My dear brothers and sisters in the Lord,
This week, as in the past five years, our DeSales Media Group sponsored a Christmas Tree lighting in Grand Army Plaza in front of the monument dedicated to the Union Soldiers from Brooklyn who fought in the Civil War. In addition to the tree, a large Nativity has a place of honor.
This year, the Nativity has been replaced by a duplicate of the sculpture which was commissioned by the Holy See and has been placed at the Vatican in St. Peter’s Square for the past year. Our Holy Father, Pope Francis, unveiled this sculpture on Refugee Day in September 2019. The duplicate of this beautiful sculpture is here in the United States and is making its way to the Cathedral Basilica of the National Shrine of the Immaculate Conception in Washington, D.C. The statue will be here in the Diocese from the December 8 unveiling for about a month before it goes to Atlanta, Georgia for the month of January.
The Diocese was offered the opportunity to display the statue here in Brooklyn because we indeed are a diocese of immigrants. Truly, it is a unique sculpture. Because we may not be able to view this in person due to the pandemic, we have dedicated a part of our website to the sculpture so that many of the faithful of Brooklyn and Queens may have an opportunity to view this work of art online (https://dioceseofbrooklyn.org/angels-unawares/) during the Christmas season.
The inspiration of the work comes from the passage from Hebrews 13:2 found in the New Testament: “Do not neglect to show hospitality to strangers, for thereby some have entertained angels unawares.” The title of the sculpture is “Angels Unawares.” We do not know when we give a hand to a stranger that, indeed, we could be entertaining angels, as was the case in the Old Testament from which the Epistle to the Hebrews takes its cue.
The artist, Timothy Schmalz, is Canadian. In many ways, Mr. Schmalz is just as good a theologian as he is a sculptor. The bronze sculpture, which took many months to cast, contains 140 different people, immigrants from various generations. He collected vintage photographs of the people’s grandparents who crossed the Atlantic and others who arrived as immigrants.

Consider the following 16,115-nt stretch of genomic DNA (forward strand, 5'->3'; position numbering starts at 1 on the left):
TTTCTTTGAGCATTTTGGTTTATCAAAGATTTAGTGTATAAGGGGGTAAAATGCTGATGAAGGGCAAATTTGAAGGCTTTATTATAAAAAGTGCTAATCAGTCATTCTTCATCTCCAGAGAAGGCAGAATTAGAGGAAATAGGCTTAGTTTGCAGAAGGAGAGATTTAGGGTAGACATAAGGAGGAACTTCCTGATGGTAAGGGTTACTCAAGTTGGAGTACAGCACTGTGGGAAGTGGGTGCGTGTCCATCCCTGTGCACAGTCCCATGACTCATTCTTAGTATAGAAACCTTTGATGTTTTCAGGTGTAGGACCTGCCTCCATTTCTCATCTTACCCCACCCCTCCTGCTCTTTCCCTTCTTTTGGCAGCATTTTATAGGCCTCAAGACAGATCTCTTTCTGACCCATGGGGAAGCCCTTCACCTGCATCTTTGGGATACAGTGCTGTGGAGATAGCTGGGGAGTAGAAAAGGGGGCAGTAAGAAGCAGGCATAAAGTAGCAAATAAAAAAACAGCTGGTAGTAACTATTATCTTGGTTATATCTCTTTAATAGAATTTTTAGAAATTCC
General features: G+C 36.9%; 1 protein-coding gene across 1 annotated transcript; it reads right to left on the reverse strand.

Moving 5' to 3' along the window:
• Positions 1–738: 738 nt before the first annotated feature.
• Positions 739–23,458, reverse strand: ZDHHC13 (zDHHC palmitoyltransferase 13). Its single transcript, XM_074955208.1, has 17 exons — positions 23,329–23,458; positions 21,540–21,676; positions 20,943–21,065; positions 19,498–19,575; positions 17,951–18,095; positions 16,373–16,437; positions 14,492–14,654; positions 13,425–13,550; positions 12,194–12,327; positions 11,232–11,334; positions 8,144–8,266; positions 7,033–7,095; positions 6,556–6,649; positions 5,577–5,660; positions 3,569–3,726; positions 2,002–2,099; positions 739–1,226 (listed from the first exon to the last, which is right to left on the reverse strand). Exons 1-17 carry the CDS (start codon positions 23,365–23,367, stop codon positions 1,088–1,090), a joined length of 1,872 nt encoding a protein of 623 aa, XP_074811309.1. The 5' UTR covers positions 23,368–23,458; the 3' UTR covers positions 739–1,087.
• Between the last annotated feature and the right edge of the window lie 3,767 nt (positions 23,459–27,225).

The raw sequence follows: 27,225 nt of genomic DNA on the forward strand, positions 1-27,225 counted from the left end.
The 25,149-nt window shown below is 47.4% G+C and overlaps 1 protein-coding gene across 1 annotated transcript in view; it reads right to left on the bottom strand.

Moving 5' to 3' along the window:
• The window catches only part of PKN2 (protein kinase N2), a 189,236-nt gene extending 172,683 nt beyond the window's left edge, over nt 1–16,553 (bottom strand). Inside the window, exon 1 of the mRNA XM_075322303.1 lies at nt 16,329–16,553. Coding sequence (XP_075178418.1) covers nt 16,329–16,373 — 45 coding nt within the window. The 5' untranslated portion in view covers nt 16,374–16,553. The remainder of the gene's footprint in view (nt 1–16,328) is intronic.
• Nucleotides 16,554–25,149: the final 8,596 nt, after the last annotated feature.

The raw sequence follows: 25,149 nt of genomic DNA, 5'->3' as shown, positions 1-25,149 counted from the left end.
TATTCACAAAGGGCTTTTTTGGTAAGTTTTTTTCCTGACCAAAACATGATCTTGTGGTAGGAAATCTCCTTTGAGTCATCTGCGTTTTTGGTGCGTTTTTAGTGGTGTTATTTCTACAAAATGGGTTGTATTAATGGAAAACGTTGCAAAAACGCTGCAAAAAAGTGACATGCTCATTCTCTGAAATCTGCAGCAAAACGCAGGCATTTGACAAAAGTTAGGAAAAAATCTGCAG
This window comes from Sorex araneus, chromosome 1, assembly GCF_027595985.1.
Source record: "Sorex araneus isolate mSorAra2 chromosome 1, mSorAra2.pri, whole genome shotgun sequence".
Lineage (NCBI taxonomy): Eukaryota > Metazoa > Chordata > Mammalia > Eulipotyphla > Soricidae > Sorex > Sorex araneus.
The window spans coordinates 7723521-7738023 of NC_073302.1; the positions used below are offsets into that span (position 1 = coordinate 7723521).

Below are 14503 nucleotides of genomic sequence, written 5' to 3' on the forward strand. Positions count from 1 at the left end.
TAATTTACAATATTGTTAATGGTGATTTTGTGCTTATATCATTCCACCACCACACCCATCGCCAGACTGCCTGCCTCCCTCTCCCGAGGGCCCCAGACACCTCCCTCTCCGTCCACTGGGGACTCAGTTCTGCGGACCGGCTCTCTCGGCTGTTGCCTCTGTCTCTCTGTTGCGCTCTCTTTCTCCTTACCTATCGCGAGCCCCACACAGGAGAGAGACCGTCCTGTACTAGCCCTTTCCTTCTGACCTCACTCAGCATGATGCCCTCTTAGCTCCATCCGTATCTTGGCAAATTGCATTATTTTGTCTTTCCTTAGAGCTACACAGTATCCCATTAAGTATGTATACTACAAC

The artist depicts a Jewish person escaping Nazi Germany right beside a Muslim from today escaping from Syria, as well as a Polish woman leaving communist Poland right beside an Irish boy escaping from the potato famine. Truly, the sculpture is a collage of immigration over the past 150 years, which reminds us today that in the United States, we truly are all descendants of immigrants in one way or another, except of course for our Native population.
The Diocese of Brooklyn is truly honored to be able to host this amazing sculpture here in our own city for the next few weeks. There is much intimacy to the sculpture itself (which is explained in more detail on Page 34) including the great symbolism that is contained in this beautiful work of art. We see one special point where a bag of bread and fruit is carried by one of the migrants.
The sculptor explained, “That bag is a metaphor of nourishment, which can also be cultural and spiritual nourishment – the idea of bringing something to the table, not only food, but bringing abundance over, contributing in a sense. If you look at the way immigrants have contributed, it’s unbelievable. I made it a simple representation of bread and fruit to represent the food of all cultures.”
Yes, Mr. Schmalz teaches us that immigrants truly have contributed, certainly to the culture of the United States and even to his native Canada. We have built up our nation by the sweat and sacrifices of immigrants who in the past normally entered into their new homeland through the lower echelons of society and worked their way up to be more than contributing citizens, but to actually become all the necessary components that make up a productive society. Immigrants bring new blood, and a renewed ability to sacrifice not only for their families, but also for the Nation.
We can never underestimate why the United States is such a great Nation. Truly, it is because we can clearly trace the successes to our immigrant roots. In the middle of the sculpture is a depiction of the Holy Family on their Flight Into Egypt. Yes, the migrant story touched the life of Jesus as the Holy Family had to flee when King Herod was seeking the child to take His life.
This year, in the midst of this pandemic, this unique Christmas Creche will allow us to understand the sacrifices of the past that brought us to this point and that more sacrifice is necessary if we are to bring our great Nation to understand the contribution of immigration, so that we can have just laws to monitor the flow our new immigrants and refugees.
Each year, we put out into the deep, looking for ways to celebrate Christmas and its real meaning. This year, we have a real symbol of Christmas in our midst here at Grand Army Plaza, reminding us that as we celebrate the birth of Jesus, who Himself was a migrant, we need to open our hearts and minds in our own Nation to those who struggle today in various types of immigrant status. Pray with me that our Christmas gift as a Nation will be a renewed understanding of our immigration responsibilities in the years to come.